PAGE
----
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  • Writer's pictureTheFormidableGenealogist


Several times per year--and with greater frequency in the spring and summer--we hear or read variations of the following:

"I placed a ____ on my loved one's grave, and someone STOLE IT. What kind of person would do such a thing?"

Items that are placed at graves as tokens to the departed might include flowers, urns, flags, lighting, religious symbols, holiday decorations, statues and figurines, toys, and more. Certainly there are activities that happen in cemeteries that are offensive, and some things that disappear from there might really have been stolen. But I suspect in the vast majority of circumstances, items are removed by the cemetery sextons or caretakers.

Cemeteries (or parts of them) can be classified as perpetual care or non-perpetual care.

Perpetual care means that the cemetery or its association is responsible for some care of the location. That might include mowing the grass and trimming around the markers, snow removal from the pathways and drives, and so on. Each individual cemetery or association will have its own guidelines that spell out what is maintained and what is allowed. Usually included in those guidelines is that items placed on graves will be removed after a certain amount of time.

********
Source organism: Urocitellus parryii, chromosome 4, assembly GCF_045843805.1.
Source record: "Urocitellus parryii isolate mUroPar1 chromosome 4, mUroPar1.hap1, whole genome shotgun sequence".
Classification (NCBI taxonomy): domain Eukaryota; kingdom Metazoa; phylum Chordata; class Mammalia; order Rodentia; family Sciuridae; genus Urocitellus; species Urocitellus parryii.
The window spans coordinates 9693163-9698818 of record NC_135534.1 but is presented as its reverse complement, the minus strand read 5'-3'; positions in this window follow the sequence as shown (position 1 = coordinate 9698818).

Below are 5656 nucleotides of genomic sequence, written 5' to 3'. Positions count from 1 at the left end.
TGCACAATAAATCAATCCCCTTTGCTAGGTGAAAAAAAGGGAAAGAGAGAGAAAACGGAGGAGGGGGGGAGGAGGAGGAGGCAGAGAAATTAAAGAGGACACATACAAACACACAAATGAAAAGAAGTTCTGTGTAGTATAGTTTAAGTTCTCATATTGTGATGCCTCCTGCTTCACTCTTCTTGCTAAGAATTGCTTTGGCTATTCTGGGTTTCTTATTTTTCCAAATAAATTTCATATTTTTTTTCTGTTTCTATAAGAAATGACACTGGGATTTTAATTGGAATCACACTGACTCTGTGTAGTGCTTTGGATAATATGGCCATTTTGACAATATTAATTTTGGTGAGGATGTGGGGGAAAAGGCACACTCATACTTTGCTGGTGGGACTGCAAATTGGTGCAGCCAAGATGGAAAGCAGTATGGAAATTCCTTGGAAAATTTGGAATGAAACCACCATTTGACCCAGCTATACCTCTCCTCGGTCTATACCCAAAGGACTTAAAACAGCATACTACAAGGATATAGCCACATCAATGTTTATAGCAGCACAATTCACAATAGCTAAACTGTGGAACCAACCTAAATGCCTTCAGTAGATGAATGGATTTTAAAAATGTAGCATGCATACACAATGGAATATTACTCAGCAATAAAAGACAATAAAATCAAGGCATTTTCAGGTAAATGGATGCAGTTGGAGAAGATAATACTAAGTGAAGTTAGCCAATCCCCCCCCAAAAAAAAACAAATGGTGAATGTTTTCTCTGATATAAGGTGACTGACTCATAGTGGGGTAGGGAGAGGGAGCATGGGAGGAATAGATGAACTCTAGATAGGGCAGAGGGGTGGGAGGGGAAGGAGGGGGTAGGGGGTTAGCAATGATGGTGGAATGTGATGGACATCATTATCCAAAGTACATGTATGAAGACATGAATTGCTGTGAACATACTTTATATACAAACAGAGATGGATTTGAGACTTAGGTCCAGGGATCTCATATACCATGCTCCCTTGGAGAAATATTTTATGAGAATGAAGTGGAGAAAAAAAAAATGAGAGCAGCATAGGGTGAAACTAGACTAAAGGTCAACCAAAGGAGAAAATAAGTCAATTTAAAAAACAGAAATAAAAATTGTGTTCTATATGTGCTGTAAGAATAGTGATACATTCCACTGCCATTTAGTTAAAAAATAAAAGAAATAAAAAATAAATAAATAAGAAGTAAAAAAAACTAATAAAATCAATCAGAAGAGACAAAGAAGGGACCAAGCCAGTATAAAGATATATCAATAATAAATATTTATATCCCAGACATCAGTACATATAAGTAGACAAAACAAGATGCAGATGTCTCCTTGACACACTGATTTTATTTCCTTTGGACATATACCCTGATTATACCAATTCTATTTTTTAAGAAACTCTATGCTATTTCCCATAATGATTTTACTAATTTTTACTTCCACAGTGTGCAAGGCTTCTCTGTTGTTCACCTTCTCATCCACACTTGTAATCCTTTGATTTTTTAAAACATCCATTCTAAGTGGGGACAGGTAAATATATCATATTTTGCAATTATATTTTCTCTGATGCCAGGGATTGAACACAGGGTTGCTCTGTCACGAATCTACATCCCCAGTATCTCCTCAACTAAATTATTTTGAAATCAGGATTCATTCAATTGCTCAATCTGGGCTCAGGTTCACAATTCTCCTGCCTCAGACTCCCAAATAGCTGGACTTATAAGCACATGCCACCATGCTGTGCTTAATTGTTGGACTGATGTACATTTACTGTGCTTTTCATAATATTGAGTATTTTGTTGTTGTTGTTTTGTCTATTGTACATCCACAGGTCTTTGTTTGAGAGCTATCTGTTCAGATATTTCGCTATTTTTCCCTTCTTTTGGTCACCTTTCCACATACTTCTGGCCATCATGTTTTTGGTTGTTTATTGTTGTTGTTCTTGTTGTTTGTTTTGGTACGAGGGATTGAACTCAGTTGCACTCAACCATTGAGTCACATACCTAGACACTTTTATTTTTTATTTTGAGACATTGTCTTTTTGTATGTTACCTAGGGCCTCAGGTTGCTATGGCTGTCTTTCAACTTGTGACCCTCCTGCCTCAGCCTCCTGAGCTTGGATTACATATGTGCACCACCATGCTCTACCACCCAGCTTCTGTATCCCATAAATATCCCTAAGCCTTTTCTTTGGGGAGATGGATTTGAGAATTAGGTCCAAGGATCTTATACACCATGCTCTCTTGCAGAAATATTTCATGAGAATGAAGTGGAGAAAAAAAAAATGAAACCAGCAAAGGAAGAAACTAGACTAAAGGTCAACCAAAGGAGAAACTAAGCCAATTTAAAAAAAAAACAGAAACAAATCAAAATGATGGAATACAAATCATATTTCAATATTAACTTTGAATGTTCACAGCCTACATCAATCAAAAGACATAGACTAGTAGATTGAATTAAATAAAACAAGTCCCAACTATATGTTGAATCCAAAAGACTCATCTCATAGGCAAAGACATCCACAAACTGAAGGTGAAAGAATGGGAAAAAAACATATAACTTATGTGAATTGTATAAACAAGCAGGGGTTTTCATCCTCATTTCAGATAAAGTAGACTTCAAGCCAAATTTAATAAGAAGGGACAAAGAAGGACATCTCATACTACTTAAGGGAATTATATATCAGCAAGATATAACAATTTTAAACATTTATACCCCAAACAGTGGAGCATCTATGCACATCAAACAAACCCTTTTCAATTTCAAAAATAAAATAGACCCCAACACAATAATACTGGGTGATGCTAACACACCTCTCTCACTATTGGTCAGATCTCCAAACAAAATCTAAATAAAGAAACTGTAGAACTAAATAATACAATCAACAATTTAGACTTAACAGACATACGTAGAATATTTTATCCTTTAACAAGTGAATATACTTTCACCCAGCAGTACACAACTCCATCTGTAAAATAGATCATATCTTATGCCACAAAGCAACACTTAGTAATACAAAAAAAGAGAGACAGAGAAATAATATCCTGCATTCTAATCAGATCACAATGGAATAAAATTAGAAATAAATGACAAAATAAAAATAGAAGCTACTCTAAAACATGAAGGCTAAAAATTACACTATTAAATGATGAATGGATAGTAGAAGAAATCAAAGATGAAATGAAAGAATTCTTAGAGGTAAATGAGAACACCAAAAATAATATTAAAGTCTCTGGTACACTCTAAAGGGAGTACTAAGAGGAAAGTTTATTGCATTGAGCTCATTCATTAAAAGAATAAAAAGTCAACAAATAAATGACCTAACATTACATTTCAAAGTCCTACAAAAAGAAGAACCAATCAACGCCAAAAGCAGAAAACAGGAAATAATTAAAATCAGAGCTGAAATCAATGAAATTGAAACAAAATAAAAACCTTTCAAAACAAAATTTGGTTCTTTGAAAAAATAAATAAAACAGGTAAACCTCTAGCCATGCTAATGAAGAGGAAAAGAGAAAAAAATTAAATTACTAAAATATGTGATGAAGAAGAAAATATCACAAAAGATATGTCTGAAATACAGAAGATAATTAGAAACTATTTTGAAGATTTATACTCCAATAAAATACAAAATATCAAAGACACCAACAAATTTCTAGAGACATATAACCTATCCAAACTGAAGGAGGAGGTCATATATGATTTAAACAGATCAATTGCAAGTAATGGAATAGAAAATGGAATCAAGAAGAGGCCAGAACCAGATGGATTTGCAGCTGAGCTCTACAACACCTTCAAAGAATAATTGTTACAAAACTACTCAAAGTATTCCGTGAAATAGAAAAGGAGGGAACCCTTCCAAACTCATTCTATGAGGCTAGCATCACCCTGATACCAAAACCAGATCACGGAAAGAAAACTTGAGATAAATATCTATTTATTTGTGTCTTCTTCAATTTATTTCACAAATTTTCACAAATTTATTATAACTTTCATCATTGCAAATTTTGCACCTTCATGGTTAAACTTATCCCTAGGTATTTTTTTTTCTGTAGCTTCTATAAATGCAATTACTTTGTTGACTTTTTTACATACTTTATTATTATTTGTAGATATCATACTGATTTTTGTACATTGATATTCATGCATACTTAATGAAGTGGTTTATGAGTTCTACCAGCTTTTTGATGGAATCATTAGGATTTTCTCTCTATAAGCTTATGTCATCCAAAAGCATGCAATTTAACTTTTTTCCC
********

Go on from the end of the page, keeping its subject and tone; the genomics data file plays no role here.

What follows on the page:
Non-perpetual care therefore means it's not perpetual care. Sometimes that status is posted, but not always. The example below is from a rural cemetery that is so "not-perpetually" cared for that they reused an old street sign to indicate it (and maybe rationed their Es). Of course that doesn't mean that anything and everything can be placed at a non-perpetual sites. We know many volunteers who routinely clean up this type of cemetery, as there is no one else to do it. Items that are broken, windblown, faded, or potentially dangerous are often removed in an attempt to keep it looking as litter-free and respectful as they can.

Before leaving any items at the grave of your loved one, make sure you know the cemetery's guidelines for removal of those items. Sometimes there is a monetary investment in those tokens, but there is always a sentimental investment.


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